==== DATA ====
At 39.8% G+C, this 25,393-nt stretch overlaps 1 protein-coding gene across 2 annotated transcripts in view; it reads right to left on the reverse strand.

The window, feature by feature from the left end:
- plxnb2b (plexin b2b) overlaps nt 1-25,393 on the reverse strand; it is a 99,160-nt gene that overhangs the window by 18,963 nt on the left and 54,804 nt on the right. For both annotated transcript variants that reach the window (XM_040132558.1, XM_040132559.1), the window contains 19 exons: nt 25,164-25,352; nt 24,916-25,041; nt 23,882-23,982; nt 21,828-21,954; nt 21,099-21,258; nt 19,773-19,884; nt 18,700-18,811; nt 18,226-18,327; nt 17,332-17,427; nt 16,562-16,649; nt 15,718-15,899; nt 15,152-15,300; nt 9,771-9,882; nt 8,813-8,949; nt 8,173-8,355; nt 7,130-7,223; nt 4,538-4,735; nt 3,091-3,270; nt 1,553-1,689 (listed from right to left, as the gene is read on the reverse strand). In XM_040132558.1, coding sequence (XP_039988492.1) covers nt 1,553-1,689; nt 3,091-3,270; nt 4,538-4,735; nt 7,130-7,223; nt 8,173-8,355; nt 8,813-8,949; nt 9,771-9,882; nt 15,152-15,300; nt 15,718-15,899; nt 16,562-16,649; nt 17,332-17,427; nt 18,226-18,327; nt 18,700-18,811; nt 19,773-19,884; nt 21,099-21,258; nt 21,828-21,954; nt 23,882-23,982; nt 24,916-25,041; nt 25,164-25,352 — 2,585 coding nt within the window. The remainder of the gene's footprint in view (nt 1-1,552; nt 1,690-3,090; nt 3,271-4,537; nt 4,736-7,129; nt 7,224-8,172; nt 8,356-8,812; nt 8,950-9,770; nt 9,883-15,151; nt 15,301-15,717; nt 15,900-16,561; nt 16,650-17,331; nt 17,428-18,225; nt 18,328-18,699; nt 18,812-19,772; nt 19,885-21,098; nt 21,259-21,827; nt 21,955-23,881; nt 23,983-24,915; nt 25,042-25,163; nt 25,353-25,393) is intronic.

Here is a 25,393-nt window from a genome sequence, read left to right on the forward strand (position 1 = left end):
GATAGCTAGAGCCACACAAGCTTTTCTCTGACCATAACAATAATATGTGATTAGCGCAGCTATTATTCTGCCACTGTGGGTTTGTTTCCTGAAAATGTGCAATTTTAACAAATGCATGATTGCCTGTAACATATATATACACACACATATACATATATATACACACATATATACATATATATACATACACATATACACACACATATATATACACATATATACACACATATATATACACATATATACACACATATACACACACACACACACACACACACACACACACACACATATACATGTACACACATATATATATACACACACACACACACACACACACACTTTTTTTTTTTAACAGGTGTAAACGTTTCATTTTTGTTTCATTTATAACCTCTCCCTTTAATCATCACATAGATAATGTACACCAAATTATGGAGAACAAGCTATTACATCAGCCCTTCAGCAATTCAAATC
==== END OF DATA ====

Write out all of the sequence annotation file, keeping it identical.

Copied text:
At 39.8% G+C, this 25,393-nt stretch overlaps 1 protein-coding gene across 2 annotated transcripts in view; it reads right to left on the reverse strand.

The window, feature by feature from the left end:
- plxnb2b (plexin b2b) overlaps nt 1-25,393 on the reverse strand; it is a 99,160-nt gene that overhangs the window by 18,963 nt on the left and 54,804 nt on the right. For both annotated transcript variants that reach the window (XM_040132558.1, XM_040132559.1), the window contains 19 exons: nt 25,164-25,352; nt 24,916-25,041; nt 23,882-23,982; nt 21,828-21,954; nt 21,099-21,258; nt 19,773-19,884; nt 18,700-18,811; nt 18,226-18,327; nt 17,332-17,427; nt 16,562-16,649; nt 15,718-15,899; nt 15,152-15,300; nt 9,771-9,882; nt 8,813-8,949; nt 8,173-8,355; nt 7,130-7,223; nt 4,538-4,735; nt 3,091-3,270; nt 1,553-1,689 (listed from right to left, as the gene is read on the reverse strand). In XM_040132558.1, coding sequence (XP_039988492.1) covers nt 1,553-1,689; nt 3,091-3,270; nt 4,538-4,735; nt 7,130-7,223; nt 8,173-8,355; nt 8,813-8,949; nt 9,771-9,882; nt 15,152-15,300; nt 15,718-15,899; nt 16,562-16,649; nt 17,332-17,427; nt 18,226-18,327; nt 18,700-18,811; nt 19,773-19,884; nt 21,099-21,258; nt 21,828-21,954; nt 23,882-23,982; nt 24,916-25,041; nt 25,164-25,352 — 2,585 coding nt within the window. The remainder of the gene's footprint in view (nt 1-1,552; nt 1,690-3,090; nt 3,271-4,537; nt 4,736-7,129; nt 7,224-8,172; nt 8,356-8,812; nt 8,950-9,770; nt 9,883-15,151; nt 15,301-15,717; nt 15,900-16,561; nt 16,650-17,331; nt 17,428-18,225; nt 18,328-18,699; nt 18,812-19,772; nt 19,885-21,098; nt 21,259-21,827; nt 21,955-23,881; nt 23,983-24,915; nt 25,042-25,163; nt 25,353-25,393) is intronic.

Here is a 25,393-nt window from a genome sequence, read left to right on the forward strand (position 1 = left end):
GATAGCTAGAGCCACACAAGCTTTTCTCTGACCATAACAATAATATGTGATTAGCGCAGCTATTATTCTGCCACTGTGGGTTTGTTTCCTGAAAATGTGCAATTTTAACAAATGCATGATTGCCTGTAACATATATATACACACACATATACATATATATACACACATATATACATATATATACATACACATATACACACACATATATATACACATATATACACACATATATATACACATATATACACACATATACACACACACACACACACACACACACACACACACACATATACATGTACACACATATATATATACACACACACACACACACACACACACTTTTTTTTTTTAACAGGTGTAAACGTTTCATTTTTGTTTCATTTATAACCTCTCCCTTTAATCATCACATAGATAATGTACACCAAATTATGGAGAACAAGCTATTACATCAGCCCTTCAGCAATTCAAATC